Rand Quinn appointed as faculty director of Civic House

Quinn, who will also lead the Civic Scholars Program, is an associate professor in the Graduate School of Education and will start in the new role on Aug. 1.

Rand Quinn.

The University of Pennsylvania has named Rand Quinn as faculty director of Civic House and the Civic Scholars Program. Provost John L. Jackson Jr. announced the appointment today. Quinn will begin in the role on Aug. 1.

Quinn, associate professor in the Graduate School of Education, is a widely recognized scholar of public education, especially organizing, activism, and the politics of race and class in urban school reform. A former community organizer, he is the author of “Class Action: Desegregation and Diversity in San Francisco Schools” (University of Minnesota Press, 2020), a landmark political history of school desegregation in San Francisco after the 1954 Supreme Court decision in Brown v. Board of Education, which traces the evolving relationships among judicial action, community-based activism, multiracial politics, and urban education reform.

“Rand Quinn is an ideal leader to help us chart the future of Civic House and Civic Scholars,” said Jackson. “He is deeply experienced in civic engagement and community service, and he is devoted to mentoring students—both graduate and undergraduate—and bringing them together with schools and nonprofit organizations across Philadelphia. His remarkable ability to unify research, policy, and practice will help shape new paths of inquiry across our campus and our wider communities.”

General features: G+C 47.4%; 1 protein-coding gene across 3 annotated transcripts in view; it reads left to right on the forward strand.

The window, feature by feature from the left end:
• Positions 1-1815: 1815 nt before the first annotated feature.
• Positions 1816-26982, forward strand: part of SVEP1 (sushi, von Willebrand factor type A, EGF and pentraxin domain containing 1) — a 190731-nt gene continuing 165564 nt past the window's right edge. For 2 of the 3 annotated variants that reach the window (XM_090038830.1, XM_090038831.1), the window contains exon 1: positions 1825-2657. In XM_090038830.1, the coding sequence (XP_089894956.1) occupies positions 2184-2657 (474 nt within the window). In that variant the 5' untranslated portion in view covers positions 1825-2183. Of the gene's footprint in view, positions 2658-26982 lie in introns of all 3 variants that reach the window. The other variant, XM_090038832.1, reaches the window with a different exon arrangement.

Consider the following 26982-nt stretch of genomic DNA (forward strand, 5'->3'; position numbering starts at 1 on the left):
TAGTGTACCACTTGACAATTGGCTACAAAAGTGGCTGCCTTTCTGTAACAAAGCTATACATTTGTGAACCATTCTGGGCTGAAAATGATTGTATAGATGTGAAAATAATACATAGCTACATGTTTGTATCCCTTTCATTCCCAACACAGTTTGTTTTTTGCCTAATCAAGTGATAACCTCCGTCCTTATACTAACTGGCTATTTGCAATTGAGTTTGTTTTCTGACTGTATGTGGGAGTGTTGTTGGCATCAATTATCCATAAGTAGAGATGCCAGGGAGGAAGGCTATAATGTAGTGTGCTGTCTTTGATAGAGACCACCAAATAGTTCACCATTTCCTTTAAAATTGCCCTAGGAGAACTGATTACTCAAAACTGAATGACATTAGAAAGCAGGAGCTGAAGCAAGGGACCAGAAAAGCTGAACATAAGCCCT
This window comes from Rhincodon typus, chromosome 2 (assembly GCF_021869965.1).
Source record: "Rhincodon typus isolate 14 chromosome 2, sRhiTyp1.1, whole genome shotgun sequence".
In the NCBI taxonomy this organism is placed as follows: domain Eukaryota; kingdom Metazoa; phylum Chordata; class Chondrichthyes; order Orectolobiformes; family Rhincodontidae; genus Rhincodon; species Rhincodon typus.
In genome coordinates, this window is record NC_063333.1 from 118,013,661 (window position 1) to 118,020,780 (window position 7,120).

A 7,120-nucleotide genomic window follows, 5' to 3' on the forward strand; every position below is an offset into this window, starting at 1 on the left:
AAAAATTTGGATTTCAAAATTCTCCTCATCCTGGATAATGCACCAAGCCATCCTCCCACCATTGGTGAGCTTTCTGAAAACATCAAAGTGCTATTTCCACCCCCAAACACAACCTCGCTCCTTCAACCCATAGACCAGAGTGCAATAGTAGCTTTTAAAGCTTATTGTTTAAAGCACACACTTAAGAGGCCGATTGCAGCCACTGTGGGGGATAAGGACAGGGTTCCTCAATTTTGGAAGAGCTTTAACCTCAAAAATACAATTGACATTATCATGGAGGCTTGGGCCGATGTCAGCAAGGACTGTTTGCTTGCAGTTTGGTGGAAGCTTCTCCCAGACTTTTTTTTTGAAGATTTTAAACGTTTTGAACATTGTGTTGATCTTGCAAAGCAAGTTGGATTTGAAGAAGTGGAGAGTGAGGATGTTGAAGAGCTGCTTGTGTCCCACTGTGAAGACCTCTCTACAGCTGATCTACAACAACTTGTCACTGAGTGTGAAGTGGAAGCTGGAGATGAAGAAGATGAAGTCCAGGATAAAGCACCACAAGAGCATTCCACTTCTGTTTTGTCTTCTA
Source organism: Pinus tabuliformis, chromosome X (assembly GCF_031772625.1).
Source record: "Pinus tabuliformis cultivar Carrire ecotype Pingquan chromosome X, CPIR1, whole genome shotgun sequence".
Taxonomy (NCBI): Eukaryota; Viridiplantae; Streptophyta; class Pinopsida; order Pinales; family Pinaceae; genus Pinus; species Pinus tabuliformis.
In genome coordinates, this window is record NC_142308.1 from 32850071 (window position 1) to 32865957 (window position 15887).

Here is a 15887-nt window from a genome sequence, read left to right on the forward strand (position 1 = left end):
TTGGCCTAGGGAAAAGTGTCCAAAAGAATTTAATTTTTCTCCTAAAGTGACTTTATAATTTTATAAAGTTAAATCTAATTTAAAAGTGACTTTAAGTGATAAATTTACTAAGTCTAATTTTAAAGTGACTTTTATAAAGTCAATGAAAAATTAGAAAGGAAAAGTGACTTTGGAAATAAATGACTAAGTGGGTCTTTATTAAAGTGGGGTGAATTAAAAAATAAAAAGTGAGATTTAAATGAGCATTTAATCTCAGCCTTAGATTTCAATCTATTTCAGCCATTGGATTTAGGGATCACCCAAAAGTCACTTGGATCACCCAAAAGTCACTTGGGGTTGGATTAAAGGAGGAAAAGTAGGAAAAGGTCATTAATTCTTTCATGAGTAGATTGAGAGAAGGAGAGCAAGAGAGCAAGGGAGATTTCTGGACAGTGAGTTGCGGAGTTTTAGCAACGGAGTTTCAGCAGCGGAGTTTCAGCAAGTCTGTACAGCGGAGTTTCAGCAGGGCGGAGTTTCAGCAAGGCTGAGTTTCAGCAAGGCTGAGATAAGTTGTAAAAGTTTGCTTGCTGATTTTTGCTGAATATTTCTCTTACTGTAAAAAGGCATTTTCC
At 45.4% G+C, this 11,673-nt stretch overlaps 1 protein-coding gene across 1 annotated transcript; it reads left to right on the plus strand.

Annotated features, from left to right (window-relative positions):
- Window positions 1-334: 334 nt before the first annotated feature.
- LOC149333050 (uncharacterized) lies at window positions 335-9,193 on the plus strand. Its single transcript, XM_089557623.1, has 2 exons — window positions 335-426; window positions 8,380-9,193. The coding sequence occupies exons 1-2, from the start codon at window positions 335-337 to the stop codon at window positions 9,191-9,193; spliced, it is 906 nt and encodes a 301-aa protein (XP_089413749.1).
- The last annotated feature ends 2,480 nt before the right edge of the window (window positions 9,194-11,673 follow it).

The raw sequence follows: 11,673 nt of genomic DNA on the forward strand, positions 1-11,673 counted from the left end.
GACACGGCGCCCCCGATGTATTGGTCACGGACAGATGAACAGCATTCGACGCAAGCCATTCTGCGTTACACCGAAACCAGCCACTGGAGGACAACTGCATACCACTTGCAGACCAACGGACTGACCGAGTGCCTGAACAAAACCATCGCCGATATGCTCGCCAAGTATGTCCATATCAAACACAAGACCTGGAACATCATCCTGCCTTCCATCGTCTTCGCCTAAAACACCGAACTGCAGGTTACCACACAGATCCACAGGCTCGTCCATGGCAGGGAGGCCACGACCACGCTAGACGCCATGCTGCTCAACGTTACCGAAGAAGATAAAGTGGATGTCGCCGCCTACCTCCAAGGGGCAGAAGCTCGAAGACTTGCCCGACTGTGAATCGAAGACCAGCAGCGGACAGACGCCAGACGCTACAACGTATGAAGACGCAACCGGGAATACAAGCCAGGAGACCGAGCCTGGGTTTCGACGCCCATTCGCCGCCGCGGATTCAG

Quinn came to Penn in 2012 after a Presidential Postdoctoral Fellowship at the University of California at Berkeley. He has published widely across both scholarly journals and popular media, such as the Philadelphia Inquirer and Washington Post, focusing on strategies to establish and sustain partnerships between universities and their communities. He has received both the Excellence in Teaching Award and the Outstanding Service Award from the Graduate School of Education and served in a wide range of roles at Penn, including as a senior faculty mentor for the Penn Graduate Community-Engaged Research Mentorship program in the Netter Center for Community Partnerships and on the Faculty Senate Committee on the Economic Status of the Faculty, advisory committee of the Environmental Innovations Initiative, and Self-Study Working Group for the University’s 2024 reaccreditation. He received a Ph.D. in education, an M.A. in political science, and a B.A. in linguistics from Stanford University, as well as an M.A. in education from San Francisco State University.

Civic House is Penn’s hub for civic engagement, promoting mutually beneficial collaborations between Penn and Philadelphia community nonprofit organizations. Through social justice education, trainings, and workshops, Civic House prepares students for responsible community engagement and empowers them to become advocates for social change. The Civic Scholars Program at Civic House provides undergraduate students with a sustained four-year experience in civic engagement and scholarship, including dedicated proseminars, summer internships, and a capstone senior research project.